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Discussion Starter · #3 ·
Are you leaving the back seat out? I used to drive my car gutted, and the single best sound damper was the back portion of the backseat.
I plan to drive with it in. Taking it out does nothing for me. I weighs like 5 lb if that. Everything will be put back in, too look stock.
 

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at first i thought you were just using duck tape!
tell us how much it works~~ i really need to invest in some of that. my car has so much noise!
 

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You'll notice a lot of road noise reduction. Im not gonna lie your install looks nice...i got lazy and used big pieces and it ended up looking really nasty...probably gonna redo mine once spring rolls around.
 

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dynamat or if you dont want to spend that much you can get some cheaper thinner stuff
 

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I hate to break it to you, but that won't do much for road noise. If you want to effectively lessen the amount of road noise, you'll need a multi-pronged approach. First off, the material you put on the doors and floor look to be very very thin. Like a few people asked, it looks a lot like duct tape. I really really really hope you're not using materials from Home Depot or a home improvement store for your car. Many people are on the fence about stuff called "Peel 'n Seal" which is what it looks like is on your car but I personally would never use it. Asphalt based stuff like "Peel n Seal" have a lower melting point, therefore on a hot day, the stuff will leak and you'll end up taking your car apart again and redoing the deadening job. Remember, this is stuff that's generally laying on a slanted roof in the hot sun....it's meant to take heat, but on a nearly flat surface, not a vertical one like the inside of your doors. God forbid you put it upside down and use it on the inside of your car's headliner. If you're looking for alternatives to the more expensive Dynamat, then go with something from Raamat or Second Skin. There's a pretty comprehensive post on the differences between the butyl and asphalt based stuff here: Sound Deadener Showdown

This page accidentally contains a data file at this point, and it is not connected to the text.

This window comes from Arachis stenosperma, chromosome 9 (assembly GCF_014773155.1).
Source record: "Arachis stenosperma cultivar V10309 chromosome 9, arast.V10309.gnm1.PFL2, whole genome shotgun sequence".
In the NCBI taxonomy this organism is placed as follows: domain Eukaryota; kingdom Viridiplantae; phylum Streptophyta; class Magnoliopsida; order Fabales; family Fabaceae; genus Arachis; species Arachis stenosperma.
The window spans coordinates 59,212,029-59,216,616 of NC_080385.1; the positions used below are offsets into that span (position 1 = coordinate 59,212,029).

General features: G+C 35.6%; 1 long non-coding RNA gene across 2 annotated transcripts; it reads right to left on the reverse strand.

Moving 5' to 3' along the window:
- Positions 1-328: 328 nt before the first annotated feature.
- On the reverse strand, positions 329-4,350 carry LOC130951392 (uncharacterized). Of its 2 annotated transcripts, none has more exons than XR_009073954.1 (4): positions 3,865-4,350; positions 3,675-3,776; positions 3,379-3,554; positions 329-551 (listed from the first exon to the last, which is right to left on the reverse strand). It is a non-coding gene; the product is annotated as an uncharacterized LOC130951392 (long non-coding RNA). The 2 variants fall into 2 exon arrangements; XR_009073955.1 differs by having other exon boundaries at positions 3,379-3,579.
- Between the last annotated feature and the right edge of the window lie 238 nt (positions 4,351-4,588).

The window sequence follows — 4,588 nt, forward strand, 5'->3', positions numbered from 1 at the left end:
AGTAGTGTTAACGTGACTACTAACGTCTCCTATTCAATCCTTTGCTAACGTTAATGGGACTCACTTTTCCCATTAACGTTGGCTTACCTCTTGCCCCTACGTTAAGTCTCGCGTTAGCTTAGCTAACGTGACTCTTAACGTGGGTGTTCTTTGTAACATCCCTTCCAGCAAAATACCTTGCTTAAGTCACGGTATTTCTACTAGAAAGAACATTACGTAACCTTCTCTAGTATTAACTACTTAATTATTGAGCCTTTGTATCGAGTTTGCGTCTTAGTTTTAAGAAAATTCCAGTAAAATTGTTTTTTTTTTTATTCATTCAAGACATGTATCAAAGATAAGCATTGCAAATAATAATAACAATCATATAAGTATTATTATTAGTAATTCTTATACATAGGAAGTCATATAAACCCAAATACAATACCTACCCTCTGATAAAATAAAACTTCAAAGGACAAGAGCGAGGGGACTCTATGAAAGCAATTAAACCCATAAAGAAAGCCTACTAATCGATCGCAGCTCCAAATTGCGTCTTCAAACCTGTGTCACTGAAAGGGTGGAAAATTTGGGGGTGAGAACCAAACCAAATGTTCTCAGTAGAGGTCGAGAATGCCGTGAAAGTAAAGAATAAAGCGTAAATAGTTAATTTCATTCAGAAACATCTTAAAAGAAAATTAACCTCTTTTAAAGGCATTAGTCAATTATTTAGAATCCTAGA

Also, the next thing you want to do on your car is seal up all those holes. The purpose of putting the deadener on your car in the first place is to add mass. Make the car heavier and it rattles less. Deadener shouldn't be called deadener, it should be called dampener. You can't kill sound, but you can muffle it, and that's the point in adding the silver stuff. Fill the holes and you lessen the amount of movable air between the doors and the rest of the panels. Try to fill all the gaps inbetween your deadener. The less gaps you have, the less air will leak in or out and the less sound waves bouncing around your car.

The deadener is great for getting rid of the high and mid-range frequencies...that's why when you apply stuff like peel and seal or dynamat you notice such a difference between when you had it on before and when you didn't. But you still need something else to block the noise as well. That's where foam comes in. Closed cell foam, like Ensolite or similar materials will absorb the stuff that seeps through the deadener. The deadener adds mass to your doors, causing less vibration and reflects the sound; the ensolite or closed cell foam will try to soak up the rest. Remember, sound can't exist in a vacuum, so you want to try seal up as much of your car as possible so the only thing that vibrates is your head as your tunes hit your ear!
 

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it's true that butyl based deadeners only work for sound and not really for insulation of NVH,

i've added upholstery grade foam in every cavity of my LC accent, from the door panels to the lower part of the door skins, quarter panels, added silicone to the rear speaker panels and have no vibration but a muted subwoofer like sound

i've added a concoction of a foam/edead sandwich on the hood, i used a heavy duty spray on adhesive that makes the foam stick to the edead, the engine is barely audible, i have a header on my engine but i just hear a muted raspiness when i floor it,

another way to deaden road noise is wrap the splashshields with a plastic carpet like material that the ford focus use's..the sound of debris and pebbles spracking on the plastic splashshield is a irritative noise,
 
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